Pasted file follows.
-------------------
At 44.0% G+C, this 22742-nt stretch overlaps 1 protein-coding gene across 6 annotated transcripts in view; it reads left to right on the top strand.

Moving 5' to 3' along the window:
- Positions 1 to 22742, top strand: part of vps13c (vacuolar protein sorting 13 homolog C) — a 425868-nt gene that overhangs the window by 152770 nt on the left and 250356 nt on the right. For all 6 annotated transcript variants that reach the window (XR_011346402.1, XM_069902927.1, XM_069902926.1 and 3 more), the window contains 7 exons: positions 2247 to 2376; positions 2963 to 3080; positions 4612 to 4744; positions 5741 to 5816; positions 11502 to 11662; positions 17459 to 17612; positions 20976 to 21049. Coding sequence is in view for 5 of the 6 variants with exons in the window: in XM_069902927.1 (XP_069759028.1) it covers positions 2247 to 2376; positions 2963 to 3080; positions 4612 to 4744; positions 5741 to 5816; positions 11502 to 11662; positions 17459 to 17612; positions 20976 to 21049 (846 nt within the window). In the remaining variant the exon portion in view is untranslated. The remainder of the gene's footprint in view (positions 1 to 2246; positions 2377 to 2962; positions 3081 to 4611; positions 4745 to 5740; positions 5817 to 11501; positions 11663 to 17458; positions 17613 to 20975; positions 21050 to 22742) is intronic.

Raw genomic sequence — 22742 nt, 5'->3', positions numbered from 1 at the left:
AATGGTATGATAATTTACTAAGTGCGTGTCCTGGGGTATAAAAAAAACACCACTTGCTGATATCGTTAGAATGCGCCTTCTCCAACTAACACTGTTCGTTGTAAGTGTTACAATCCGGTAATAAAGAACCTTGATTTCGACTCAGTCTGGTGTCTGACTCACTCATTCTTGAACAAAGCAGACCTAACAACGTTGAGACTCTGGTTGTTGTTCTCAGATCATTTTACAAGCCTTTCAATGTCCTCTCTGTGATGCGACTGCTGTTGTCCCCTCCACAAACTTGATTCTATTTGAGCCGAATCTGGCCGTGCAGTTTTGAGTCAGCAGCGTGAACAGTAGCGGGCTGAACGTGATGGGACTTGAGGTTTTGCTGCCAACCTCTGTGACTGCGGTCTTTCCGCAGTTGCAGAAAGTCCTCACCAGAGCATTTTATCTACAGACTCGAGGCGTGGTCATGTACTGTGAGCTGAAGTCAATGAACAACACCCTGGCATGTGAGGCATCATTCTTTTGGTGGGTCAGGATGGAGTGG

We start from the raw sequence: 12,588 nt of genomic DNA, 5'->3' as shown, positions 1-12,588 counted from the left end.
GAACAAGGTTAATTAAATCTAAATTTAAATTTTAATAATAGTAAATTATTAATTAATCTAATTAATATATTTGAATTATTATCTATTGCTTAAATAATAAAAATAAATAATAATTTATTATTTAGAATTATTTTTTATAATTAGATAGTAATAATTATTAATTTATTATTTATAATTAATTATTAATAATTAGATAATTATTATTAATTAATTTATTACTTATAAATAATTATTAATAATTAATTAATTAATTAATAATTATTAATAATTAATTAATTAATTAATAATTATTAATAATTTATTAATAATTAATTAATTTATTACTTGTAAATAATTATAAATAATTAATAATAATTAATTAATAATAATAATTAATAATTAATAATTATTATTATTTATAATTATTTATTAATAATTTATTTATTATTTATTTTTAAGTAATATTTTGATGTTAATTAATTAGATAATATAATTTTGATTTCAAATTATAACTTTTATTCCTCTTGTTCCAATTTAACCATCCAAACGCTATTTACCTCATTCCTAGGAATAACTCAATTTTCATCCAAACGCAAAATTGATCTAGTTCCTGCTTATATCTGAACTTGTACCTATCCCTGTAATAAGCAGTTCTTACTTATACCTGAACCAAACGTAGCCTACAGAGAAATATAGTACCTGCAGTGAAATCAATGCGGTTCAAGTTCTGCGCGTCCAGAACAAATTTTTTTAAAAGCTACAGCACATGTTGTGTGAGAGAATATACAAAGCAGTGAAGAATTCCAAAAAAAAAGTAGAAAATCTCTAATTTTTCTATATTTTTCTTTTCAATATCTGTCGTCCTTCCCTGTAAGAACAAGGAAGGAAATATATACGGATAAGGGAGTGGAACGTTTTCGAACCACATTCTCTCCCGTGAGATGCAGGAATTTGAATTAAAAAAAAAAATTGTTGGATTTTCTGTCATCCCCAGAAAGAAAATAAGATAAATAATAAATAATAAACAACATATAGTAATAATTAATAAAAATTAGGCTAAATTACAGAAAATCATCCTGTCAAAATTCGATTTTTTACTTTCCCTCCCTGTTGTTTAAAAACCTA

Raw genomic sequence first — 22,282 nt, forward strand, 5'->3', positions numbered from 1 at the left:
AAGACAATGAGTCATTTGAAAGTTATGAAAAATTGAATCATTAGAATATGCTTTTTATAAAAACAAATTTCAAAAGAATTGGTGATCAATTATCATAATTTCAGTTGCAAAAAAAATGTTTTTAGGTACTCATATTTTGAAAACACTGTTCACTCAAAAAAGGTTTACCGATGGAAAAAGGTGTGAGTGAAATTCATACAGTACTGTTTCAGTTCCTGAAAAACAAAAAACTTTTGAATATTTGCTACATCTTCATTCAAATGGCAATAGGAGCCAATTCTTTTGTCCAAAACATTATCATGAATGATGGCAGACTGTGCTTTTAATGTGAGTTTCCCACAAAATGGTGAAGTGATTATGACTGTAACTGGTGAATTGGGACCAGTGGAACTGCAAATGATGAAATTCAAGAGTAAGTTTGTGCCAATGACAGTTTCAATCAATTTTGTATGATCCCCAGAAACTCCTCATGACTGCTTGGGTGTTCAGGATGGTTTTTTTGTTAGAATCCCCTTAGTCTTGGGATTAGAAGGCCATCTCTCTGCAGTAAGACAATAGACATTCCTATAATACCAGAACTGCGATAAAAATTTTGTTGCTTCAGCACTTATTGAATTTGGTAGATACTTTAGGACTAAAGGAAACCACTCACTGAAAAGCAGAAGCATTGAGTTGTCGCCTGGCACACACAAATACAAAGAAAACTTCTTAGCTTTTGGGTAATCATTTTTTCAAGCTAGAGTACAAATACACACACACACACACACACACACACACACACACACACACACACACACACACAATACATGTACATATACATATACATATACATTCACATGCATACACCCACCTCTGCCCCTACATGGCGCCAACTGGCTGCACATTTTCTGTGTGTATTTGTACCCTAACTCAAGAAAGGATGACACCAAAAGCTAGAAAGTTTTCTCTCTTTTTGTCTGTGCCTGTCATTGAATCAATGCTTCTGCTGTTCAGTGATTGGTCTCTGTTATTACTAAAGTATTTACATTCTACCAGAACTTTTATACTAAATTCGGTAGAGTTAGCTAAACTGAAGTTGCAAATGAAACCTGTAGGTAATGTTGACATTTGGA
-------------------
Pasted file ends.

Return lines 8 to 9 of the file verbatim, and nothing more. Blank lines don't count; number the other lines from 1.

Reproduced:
Raw genomic sequence first — 22,282 nt, forward strand, 5'->3', positions numbered from 1 at the left:
AAGACAATGAGTCATTTGAAAGTTATGAAAAATTGAATCATTAGAATATGCTTTTTATAAAAACAAATTTCAAAAGAATTGGTGATCAATTATCATAATTTCAGTTGCAAAAAAAATGTTTTTAGGTACTCATATTTTGAAAACACTGTTCACTCAAAAAAGGTTTACCGATGGAAAAAGGTGTGAGTGAAATTCATACAGTACTGTTTCAGTTCCTGAAAAACAAAAAACTTTTGAATATTTGCTACATCTTCATTCAAATGGCAATAGGAGCCAATTCTTTTGTCCAAAACATTATCATGAATGATGGCAGACTGTGCTTTTAATGTGAGTTTCCCACAAAATGGTGAAGTGATTATGACTGTAACTGGTGAATTGGGACCAGTGGAACTGCAAATGATGAAATTCAAGAGTAAGTTTGTGCCAATGACAGTTTCAATCAATTTTGTATGATCCCCAGAAACTCCTCATGACTGCTTGGGTGTTCAGGATGGTTTTTTTGTTAGAATCCCCTTAGTCTTGGGATTAGAAGGCCATCTCTCTGCAGTAAGACAATAGACATTCCTATAATACCAGAACTGCGATAAAAATTTTGTTGCTTCAGCACTTATTGAATTTGGTAGATACTTTAGGACTAAAGGAAACCACTCACTGAAAAGCAGAAGCATTGAGTTGTCGCCTGGCACACACAAATACAAAGAAAACTTCTTAGCTTTTGGGTAATCATTTTTTCAAGCTAGAGTACAAATACACACACACACACACACACACACACACACACACACACACACACACACACACAATACATGTACATATACATATACATATACATTCACATGCATACACCCACCTCTGCCCCTACATGGCGCCAACTGGCTGCACATTTTCTGTGTGTATTTGTACCCTAACTCAAGAAAGGATGACACCAAAAGCTAGAAAGTTTTCTCTCTTTTTGTCTGTGCCTGTCATTGAATCAATGCTTCTGCTGTTCAGTGATTGGTCTCTGTTATTACTAAAGTATTTACATTCTACCAGAACTTTTATACTAAATTCGGTAGAGTTAGCTAAACTGAAGTTGCAAATGAAACCTGTAGGTAATGTTGACATTTGGA